The Justice Department said the documents would be made available through Immigration Court in Detroit. A court official said around midday today they would be released later in the day.
Herschel Fink, a lawyer representing the Detroit Free Press, one of the organizations that sought to open Haddad's hearings, said he wasn't surprised by the Justice Department's decision.
"I think that the chances of them convincing a Supreme Court justice to issue a stay were slim to none," Fink said. "The battle is essentially over in that regard."
The Free Press, The Detroit News, The Ann Arbor News, the weekly Metro Times and U.S. Rep. John Conyers, D-Mich., sued to open Haddad's hearings. The Detroit News, the Metro Times and Conyers were represented by American Civil Liberties Union lawyers.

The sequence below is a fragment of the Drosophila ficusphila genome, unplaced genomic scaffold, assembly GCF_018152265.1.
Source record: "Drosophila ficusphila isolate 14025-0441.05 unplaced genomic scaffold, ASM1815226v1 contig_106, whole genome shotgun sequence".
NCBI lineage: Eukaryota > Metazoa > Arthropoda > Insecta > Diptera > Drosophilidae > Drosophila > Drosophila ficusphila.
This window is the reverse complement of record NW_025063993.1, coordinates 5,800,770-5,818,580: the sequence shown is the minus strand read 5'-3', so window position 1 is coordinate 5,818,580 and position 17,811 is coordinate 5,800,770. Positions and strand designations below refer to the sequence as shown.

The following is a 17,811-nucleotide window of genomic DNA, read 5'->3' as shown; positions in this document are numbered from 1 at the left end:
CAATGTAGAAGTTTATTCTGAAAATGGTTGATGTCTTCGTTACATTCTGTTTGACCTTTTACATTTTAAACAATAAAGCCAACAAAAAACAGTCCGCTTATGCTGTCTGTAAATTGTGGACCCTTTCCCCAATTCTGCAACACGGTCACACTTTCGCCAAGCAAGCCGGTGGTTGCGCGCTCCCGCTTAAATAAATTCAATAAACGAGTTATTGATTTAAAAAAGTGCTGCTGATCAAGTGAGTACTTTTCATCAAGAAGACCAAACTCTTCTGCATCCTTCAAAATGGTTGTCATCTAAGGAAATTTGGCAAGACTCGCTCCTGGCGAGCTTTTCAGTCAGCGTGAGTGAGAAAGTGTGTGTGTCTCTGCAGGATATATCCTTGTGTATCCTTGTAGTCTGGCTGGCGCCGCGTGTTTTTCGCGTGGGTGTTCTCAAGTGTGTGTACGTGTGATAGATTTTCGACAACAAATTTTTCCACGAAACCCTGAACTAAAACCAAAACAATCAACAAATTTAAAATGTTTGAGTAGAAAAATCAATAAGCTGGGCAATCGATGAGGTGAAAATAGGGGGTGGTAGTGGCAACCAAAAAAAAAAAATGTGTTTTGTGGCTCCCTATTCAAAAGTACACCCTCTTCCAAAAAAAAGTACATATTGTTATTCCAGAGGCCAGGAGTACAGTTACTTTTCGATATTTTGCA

The appeals court said yesterday it still plans to hear the government's appeal of the decision by U.S. District Judge Nancy Edmunds to release the transcripts and open Haddad's hearings. A ruling on the issue could come next month.
Edmunds ruled April 3 that the Justice Department improperly barred the press and public from the hearings before U.S. Immigration Judge Elizabeth Hacker. She ordered that the government turn over the transcripts to lawyers for Haddad, the newspapers and Conyers.
Chief Immigration Judge Michael Creppy ordered other immigration judges Sept. 21 to close hearings on detainees whose cases Attorney General John Ashcroft designated as having "special interest" to the FBI. Nationwide, about 700 such proceedings have been closed.
Haddad, meanwhile, faces an April 24 hearing on whether he should be expelled from the United States for overstaying his tourist visa. He has been in federal custody since Dec. 14, when he was arrested at his home in Ann Arbor.
Haddad, 41, a citizen of Lebanon, was transferred to Chicago and remains in custody there after the three hearings before an immigration judge in Detroit.